Nearly 12 years ago, CSE launched its campaign on rainwater harvesting. We have come a long way since then – rainwater harvesting is firmly placed in the policy paradigm. Many states have incorporated rainwater harvesting in their policies, laws and schemes. Many NGOs are working on rainwater harvesting and enthusiastic and committed individuals are doing a fantastic job of showing what can be done by simply holding rainwater where it falls. The Central Ground Water Board has prepared a master plan for artificial recharging for the entire country. Yet, there is a yawning gap between these plans and groundlevel implementation. The National Water Mission has a target of improving water efficiency by 20% by 2020. What about having a target for groundwater recharging?

When CSE launched its rainwater harvesting programme, nobody understood what it was all about. Anil Agarwal, on the other hand, firmly believed that capturing India’s monsoon rains during the short period of not more than 3 months in the year, could be the answer to India’s water problems. He said,” an average Indian village needs 1.2 hectares of land to capture 6.57 million litres of water in a year for cooking and drinking. If there is a drought and rainfall levels dip to half the normal, the land required would rise to a mere 2.4 hectare. Thus, there is no village in India that cannot meet its basic drinking and cooking needs through rainwater harvesting”.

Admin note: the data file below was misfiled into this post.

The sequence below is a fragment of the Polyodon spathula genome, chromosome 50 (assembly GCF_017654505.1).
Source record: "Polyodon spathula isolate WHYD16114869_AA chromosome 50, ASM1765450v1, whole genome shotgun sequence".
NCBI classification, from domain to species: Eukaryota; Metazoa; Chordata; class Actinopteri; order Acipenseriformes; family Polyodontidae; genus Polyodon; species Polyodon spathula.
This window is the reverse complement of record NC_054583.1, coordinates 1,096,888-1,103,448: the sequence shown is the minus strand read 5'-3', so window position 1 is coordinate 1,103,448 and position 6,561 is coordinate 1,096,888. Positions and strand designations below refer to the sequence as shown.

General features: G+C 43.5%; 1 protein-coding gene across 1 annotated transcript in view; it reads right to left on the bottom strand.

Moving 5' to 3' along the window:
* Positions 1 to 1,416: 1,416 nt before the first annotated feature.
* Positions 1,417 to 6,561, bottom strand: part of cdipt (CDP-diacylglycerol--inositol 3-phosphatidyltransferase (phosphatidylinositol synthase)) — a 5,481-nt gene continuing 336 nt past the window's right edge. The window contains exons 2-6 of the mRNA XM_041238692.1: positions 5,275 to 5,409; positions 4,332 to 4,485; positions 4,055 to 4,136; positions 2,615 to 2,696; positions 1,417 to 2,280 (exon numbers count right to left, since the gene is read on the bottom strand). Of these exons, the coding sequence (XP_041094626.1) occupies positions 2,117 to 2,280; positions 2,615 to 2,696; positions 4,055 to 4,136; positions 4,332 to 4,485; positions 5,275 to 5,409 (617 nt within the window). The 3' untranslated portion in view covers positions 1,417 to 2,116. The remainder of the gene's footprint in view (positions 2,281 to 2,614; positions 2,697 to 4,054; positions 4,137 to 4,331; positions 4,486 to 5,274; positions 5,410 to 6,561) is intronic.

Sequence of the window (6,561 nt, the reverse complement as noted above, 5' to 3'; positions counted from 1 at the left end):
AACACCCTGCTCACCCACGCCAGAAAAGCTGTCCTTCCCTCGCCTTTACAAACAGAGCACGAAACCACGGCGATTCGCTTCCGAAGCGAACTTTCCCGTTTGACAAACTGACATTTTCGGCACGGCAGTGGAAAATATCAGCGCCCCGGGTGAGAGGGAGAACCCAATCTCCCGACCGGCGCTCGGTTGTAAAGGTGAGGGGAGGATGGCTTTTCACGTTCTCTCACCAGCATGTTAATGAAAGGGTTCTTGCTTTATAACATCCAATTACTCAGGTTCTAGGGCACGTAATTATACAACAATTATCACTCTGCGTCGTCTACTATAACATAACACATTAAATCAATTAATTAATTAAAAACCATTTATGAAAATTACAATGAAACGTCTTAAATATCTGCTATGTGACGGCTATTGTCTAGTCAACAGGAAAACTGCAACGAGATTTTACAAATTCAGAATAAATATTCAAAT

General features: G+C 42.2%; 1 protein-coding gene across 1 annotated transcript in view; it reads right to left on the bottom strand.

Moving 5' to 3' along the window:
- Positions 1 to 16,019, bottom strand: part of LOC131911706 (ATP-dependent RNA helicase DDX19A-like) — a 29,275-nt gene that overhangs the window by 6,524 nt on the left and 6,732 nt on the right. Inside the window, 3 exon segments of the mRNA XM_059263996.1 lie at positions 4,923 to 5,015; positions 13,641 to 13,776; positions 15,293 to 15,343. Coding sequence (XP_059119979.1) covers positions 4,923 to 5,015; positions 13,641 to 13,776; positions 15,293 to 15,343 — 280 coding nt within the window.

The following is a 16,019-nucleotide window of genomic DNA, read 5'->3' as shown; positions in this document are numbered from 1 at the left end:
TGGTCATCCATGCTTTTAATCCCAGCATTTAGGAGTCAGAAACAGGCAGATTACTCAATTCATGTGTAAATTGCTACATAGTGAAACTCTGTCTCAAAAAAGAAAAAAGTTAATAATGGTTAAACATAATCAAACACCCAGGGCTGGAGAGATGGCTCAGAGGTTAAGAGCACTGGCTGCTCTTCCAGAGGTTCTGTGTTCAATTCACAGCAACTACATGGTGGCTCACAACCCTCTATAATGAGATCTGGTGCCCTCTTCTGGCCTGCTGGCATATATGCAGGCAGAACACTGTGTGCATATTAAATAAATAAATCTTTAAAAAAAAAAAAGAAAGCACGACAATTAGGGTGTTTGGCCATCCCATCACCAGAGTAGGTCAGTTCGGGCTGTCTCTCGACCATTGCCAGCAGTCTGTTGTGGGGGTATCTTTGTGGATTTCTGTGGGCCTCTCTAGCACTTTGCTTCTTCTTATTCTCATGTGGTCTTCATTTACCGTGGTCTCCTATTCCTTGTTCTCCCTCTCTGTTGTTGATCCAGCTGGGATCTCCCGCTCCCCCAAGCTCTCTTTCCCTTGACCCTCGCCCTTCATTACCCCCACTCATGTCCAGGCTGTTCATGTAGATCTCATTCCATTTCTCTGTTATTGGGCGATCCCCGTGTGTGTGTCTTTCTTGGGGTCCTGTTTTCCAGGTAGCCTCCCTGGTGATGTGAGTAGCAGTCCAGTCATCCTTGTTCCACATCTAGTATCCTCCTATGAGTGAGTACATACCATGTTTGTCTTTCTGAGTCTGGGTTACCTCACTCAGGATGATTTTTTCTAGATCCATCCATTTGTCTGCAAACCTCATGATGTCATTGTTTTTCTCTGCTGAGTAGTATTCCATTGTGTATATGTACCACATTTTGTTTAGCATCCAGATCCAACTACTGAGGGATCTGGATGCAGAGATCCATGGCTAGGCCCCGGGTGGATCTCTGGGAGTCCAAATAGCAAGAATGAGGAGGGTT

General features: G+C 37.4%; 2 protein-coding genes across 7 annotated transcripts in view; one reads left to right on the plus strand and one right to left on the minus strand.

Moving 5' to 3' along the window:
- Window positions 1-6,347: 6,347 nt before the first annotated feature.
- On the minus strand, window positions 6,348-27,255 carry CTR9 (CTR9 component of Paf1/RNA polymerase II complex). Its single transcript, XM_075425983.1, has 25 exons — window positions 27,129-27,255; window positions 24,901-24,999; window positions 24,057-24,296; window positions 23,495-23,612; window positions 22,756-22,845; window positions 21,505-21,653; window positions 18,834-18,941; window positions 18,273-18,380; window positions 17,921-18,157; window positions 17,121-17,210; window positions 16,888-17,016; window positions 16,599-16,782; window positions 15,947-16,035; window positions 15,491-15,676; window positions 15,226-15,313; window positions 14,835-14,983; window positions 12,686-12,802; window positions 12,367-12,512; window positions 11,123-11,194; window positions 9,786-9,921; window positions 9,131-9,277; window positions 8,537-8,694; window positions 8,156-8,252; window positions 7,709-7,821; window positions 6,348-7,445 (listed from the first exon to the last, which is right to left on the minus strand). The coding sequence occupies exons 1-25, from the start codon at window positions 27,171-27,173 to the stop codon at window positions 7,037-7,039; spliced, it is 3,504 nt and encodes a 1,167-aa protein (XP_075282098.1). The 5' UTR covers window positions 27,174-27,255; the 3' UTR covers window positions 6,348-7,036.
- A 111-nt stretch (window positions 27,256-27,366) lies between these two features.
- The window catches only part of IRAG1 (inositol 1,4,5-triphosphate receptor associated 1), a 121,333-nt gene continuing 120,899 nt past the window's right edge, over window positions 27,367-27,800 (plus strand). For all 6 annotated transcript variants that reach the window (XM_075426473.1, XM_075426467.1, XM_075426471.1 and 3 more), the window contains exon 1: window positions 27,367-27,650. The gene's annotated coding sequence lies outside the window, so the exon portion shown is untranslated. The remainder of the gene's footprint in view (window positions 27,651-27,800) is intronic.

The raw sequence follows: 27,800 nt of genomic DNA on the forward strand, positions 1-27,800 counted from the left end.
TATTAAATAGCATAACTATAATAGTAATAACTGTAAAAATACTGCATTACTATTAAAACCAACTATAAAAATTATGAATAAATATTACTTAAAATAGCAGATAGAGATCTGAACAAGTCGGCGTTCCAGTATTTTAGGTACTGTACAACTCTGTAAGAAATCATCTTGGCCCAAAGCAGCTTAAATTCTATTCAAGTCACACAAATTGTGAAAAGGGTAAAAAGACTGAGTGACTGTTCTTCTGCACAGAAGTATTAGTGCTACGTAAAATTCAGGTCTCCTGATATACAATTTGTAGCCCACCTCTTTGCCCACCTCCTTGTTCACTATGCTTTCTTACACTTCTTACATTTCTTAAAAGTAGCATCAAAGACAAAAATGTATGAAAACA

With this in mind, CSE launched its campaign on rainwater harvesting. Catch Water was the campaign newsletter. The newsletter, true to the campaign’s aim of “making water everybody’s business”, endeavoured to be the people’s voice and to showcase their efforts. It was initially brought out in several Indian languages as well as in English. Somewhere, along the way, this effort got lost.

Today, we are trying to revive the newsletter. This is the first issue, and in this year, it will be brought out every two months. We request our readers to send us in water stories from all corners of the country – the issues, the problems, innovative solutions, people’s solutions and technological solutions. We would like to disseminate these efforts in all areas of water management – urban, rural, water supply, sanitation, water quality, rivers, floods, pricing, industrial use, watershed – in fact, anything and everything to with water. This first issue remembers the initial campaign days with a piece by Anil Agarwal.